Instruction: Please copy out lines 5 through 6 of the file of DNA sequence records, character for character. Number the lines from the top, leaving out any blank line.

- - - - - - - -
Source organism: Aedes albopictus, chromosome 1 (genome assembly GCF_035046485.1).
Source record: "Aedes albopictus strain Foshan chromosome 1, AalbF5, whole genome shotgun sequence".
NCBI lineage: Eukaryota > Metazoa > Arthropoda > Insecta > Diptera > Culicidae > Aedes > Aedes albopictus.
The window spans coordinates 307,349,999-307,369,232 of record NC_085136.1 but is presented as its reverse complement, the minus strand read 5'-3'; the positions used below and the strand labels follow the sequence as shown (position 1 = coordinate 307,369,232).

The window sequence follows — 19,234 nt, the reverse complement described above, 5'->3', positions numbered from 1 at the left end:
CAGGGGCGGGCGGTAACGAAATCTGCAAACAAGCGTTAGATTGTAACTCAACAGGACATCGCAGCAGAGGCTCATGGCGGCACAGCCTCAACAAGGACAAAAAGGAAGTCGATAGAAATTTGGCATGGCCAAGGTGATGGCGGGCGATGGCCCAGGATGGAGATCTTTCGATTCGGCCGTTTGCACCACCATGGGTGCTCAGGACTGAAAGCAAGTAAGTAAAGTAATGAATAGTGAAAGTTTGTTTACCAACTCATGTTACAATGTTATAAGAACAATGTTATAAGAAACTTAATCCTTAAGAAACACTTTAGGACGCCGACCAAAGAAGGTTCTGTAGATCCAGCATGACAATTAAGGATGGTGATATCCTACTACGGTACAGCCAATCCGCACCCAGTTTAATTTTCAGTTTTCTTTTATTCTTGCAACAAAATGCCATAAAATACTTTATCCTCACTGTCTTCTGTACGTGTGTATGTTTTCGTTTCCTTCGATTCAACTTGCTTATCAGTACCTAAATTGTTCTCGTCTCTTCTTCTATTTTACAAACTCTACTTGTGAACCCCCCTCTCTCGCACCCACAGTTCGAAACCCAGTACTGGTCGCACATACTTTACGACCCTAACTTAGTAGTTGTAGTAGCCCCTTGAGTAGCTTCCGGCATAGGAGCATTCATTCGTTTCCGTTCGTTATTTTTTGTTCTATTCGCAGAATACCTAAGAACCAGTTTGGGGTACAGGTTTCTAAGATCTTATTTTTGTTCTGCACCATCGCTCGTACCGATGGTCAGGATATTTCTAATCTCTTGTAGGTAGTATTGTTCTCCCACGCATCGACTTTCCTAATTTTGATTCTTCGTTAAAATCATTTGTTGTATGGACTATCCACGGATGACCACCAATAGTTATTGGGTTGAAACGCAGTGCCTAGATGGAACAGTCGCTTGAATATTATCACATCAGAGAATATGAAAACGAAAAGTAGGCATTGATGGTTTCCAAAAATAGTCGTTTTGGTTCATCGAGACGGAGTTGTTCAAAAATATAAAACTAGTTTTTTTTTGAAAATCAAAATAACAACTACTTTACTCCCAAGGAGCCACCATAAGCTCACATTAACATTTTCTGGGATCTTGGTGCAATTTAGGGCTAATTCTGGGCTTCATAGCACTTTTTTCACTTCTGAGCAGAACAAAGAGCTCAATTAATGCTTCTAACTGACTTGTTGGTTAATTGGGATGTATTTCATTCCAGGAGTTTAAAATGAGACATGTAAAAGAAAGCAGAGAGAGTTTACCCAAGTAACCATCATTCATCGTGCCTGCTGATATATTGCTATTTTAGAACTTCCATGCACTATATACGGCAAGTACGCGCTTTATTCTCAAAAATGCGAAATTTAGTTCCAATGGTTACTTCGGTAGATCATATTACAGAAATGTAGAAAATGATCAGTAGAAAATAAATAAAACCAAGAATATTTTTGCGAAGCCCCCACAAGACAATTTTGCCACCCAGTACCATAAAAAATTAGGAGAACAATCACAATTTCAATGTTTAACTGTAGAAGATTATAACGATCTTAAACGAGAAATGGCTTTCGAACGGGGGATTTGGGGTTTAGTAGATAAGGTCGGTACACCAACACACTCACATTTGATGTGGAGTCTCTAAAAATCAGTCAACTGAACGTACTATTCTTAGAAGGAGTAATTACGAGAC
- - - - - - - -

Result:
The window sequence follows — 19,234 nt, the reverse complement described above, 5'->3', positions numbered from 1 at the left end:
CAGGGGCGGGCGGTAACGAAATCTGCAAACAAGCGTTAGATTGTAACTCAACAGGACATCGCAGCAGAGGCTCATGGCGGCACAGCCTCAACAAGGACAAAAAGGAAGTCGATAGAAATTTGGCATGGCCAAGGTGATGGCGGGCGATGGCCCAGGATGGAGATCTTTCGATTCGGCCGTTTGCACCACCATGGGTGCTCAGGACTGAAAGCAAGTAAGTAAAGTAATGAATAGTGAAAGTTTGTTTACCAACTCATGTTACAATGTTATAAGAACAATGTTATAAGAAACTTAATCCTTAAGAAACACTTTAGGACGCCGACCAAAGAAGGTTCTGTAGATCCAGCATGACAATTAAGGATGGTGATATCCTACTACGGTACAGCCAATCCGCACCCAGTTTAATTTTCAGTTTTCTTTTATTCTTGCAACAAAATGCCATAAAATACTTTATCCTCACTGTCTTCTGTACGTGTGTATGTTTTCGTTTCCTTCGATTCAACTTGCTTATCAGTACCTAAATTGTTCTCGTCTCTTCTTCTATTTTACAAACTCTACTTGTGAACCCCCCTCTCTCGCACCCACAGTTCGAAACCCAGTACTGGTCGCACATACTTTACGACCCTAACTTAGTAGTTGTAGTAGCCCCTTGAGTAGCTTCCGGCATAGGAGCATTCATTCGTTTCCGTTCGTTATTTTTTGTTCTATTCGCAGAATACCTAAGAACCAGTTTGGGGTACAGGTTTCTAAGATCTTATTTTTGTTCTGCACCATCGCTCGTACCGATGGTCAGGATATTTCTAATCTCTTGTAGGTAGTATTGTTCTCCCACGCATCGACTTTCCTAATTTTGATTCTTCGTTAAAATCATTTGTTGTATGGACTATCCACGGATGACCACCAATAGTTATTGGGTTGAAACGCAGTGCCTAGATGGAACAGTCGCTTGAATATTATCACATCAGAGAATATGAAAACGAAAAGTAGGCATTGATGGTTTCCAAAAATAGTCGTTTTGGTTCATCGAGACGGAGTTGTTCAAAAATATAAAACTAGTTTTTTTTTGAAAATCAAAATAACAACTACTTTACTCCCAAGGAGCCACCATAAGCTCACATTAACATTTTCTGGGATCTTGGTGCAATTTAGGGCTAATTCTGGGCTTCATAGCACTTTTTTCACTTCTGAGCAGAACAAAGAGCTCAATTAATGCTTCTAACTGACTTGTTGGTTAATTGGGATGTATTTCATTCCAGGAGTTTAAAATGAGACATGTAAAAGAAAGCAGAGAGAGTTTACCCAAGTAACCATCATTCATCGTGCCTGCTGATATATTGCTATTTTAGAACTTCCATGCACTATATACGGCAAGTACGCGCTTTATTCTCAAAAATGCGAAATTTAGTTCCAATGGTTACTTCGGTAGATCATATTACAGAAATGTAGAAAATGATCAGTAGAAAATAAATAAAACCAAGAATATTTTTGCGAAGCCCCCACAAGACAATTTTGCCACCCAGTACCATAAAAAATTAGGAGAACAATCACAATTTCAATGTTTAACTGTAGAAGATTATAACGATCTTAAACGAGAAATGGCTTTCGAACGGGGGATTTGGGGTTTAGTAGATAAGGTCGGTACACCAACACACTCACATTTGATGTGGAGTCTCTAAAAATCAGTCAACTGAACGTACTATTCTTAGAAGGAGTAATTACGAGAC